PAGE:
An alternative use for WD-40: Thistles

We are well into summer now, and I’ve got a great one for you! My backyard looks like Eeyore’s wonderland. And I’ve been asking myself the question:

How can I get rid of thistles naturally? The answer came to me; try WD-40! Ok, so I know the product is not “natural”, but it is made up of petrochemicals, which is a-ok with me. Interestingly enough, my boss mentioned to me that she gets rid of thistles by cutting them off at the root, and spraying them with WD-40. No joke. After using this method, her thistle count for this year was only 5. Oh how I dream for 5 thistles! So we gave it a try.

A field in Northern Utah full of thistles

We struggle with putting harsh chemicals down, since every other commercial on TV includes something like “do you or someone you know have non Hodgkin’s lymphoma and used RoundUp? Join our class action lawsuit today!”

We gave our test run two spray bottles of WD-40. One dreary overcast day, Sam and I got out in the yard and hit it pretty good. We didn’t get em all, but we sure cut down enough thistles to top off our trailer load meant for the dump.

WD-40 spray cans sitting on a cement wall in a yard in Northern Utah

What is WD-40 made of exactly? While their formula is proprietary, I did find out that it is 50% mineral spirits, and a mixture of strong lubricating oils (petroleum distillates)

WD-40 Myths: this product does not contain fish oil, and will not help you catch fish!

Additionally, this product is not meant for treating arthritis. Although some people may abide by this product’s usefulness in alleviating their own aches and pains- I would have to say they probably have a major mineral deficiency. Try some Epsom salts people!

Alternative uses for WD-40:

You won’t believe it, but there are over 2,000 listed uses for WD-40, as reported by consumers. There are a few basic categories that these alternative uses fall under:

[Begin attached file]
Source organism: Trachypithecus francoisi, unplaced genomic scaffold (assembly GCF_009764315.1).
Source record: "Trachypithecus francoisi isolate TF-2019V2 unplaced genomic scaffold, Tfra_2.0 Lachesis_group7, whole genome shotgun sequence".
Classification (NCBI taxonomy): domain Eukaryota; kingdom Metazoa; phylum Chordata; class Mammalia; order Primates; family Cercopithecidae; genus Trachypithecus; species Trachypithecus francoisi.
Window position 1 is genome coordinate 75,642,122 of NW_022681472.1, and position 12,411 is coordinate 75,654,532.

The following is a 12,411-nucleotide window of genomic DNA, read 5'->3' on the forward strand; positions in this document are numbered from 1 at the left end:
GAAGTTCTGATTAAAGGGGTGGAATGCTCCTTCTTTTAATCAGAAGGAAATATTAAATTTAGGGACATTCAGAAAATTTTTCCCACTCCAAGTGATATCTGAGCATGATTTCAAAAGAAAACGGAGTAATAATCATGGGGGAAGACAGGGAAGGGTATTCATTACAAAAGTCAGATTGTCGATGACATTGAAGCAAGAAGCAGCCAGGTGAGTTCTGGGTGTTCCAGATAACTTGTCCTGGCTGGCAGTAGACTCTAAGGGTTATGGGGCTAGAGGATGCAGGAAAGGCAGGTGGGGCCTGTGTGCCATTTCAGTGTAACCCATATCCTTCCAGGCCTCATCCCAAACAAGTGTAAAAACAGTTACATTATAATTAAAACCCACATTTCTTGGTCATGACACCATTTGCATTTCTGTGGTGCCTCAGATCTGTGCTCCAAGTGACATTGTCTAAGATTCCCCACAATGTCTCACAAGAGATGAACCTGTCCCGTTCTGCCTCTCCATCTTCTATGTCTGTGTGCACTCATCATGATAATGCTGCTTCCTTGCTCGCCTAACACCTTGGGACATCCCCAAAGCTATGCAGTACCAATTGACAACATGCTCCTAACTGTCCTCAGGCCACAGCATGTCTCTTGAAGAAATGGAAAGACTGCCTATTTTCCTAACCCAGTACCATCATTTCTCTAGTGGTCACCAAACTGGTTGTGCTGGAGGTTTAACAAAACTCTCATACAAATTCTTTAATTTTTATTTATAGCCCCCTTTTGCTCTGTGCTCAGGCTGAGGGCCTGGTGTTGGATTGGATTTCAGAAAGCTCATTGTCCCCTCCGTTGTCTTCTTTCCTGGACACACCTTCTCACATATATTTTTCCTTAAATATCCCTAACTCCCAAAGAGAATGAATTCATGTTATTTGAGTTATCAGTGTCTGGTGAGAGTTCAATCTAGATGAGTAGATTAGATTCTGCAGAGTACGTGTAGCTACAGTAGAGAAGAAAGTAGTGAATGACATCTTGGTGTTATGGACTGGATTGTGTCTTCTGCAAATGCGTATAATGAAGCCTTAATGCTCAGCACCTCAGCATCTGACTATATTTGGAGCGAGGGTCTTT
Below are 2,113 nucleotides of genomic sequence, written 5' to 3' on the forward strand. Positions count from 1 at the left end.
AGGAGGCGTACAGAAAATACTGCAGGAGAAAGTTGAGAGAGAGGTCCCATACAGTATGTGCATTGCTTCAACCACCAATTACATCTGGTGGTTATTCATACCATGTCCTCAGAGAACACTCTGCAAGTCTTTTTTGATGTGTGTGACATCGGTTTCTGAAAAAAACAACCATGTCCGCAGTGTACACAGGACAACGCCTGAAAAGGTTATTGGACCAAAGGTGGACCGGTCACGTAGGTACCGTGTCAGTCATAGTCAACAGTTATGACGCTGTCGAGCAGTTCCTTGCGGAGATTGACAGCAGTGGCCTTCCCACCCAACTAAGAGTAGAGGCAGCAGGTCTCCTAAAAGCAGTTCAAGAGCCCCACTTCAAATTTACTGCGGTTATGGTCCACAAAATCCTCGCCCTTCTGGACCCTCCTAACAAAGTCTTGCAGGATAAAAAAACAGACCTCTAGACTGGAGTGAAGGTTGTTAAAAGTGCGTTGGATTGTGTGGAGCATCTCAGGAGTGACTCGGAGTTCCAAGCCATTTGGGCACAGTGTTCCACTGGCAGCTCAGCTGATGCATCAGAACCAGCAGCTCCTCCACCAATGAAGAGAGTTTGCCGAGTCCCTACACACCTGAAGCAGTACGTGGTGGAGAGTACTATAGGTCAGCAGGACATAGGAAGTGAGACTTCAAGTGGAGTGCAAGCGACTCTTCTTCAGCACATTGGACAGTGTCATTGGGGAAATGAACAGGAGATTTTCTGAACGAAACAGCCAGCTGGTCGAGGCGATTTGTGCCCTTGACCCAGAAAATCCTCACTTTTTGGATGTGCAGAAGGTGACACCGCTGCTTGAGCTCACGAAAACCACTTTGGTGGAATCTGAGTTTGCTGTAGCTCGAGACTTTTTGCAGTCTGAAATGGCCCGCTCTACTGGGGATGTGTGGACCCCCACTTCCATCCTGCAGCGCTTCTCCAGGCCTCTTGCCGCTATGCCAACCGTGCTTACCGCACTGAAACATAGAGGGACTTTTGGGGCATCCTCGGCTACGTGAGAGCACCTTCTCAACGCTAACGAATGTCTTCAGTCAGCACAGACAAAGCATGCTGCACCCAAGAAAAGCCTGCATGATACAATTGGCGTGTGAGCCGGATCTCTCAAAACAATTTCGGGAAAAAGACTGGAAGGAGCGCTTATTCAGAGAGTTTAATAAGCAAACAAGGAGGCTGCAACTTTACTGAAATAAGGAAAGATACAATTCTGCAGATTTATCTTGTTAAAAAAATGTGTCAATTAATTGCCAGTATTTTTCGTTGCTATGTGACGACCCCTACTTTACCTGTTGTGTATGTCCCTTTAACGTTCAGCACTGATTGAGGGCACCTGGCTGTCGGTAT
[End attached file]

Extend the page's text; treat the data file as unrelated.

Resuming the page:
• Anti-rust
  • Lubrication
  • Cleaning metal, ceramic, fiberglass, vinyl,
  • Removal of crayons, tape, stains, nail polish, calcium deposits, gum, dirt, grime
  • Prevents freezing, molding, and my personal favorite: beaver chewing.

Thistle stems cut off near the root, still in the ground and green

As it turns out, our endeavors payed off. The roots on these thistles are dying off!

A thistle stem cut off near the root, still in the ground dead and brown

With Love, Erika Nora

4 comments

  1. OMG, I love your view!!! We live in the burbs of San Diego where all of our neighbors houses are within 10 feet, all the way around… it gets old! But, we don’t have that much yard work, so that’s a bonus! If I ever find a thistle, now I will know what to do with it! I actually use WD-40 to do some of my paintings, I read somewhere that it helps separate the colors in a pour, and it does help, super fun, and handy stuff!

    Liked by 1 person

    • Oh that’s too cool! Who knew the stuff was so versatile? We visited a friend who lived in the burbs in San Diego 5 years ago, so I know the scene you are describing! Sam’s criteria for our house location was “I want to be able to pee in my yard.” Lol. Mission accomplished.

      Liked by 1 person

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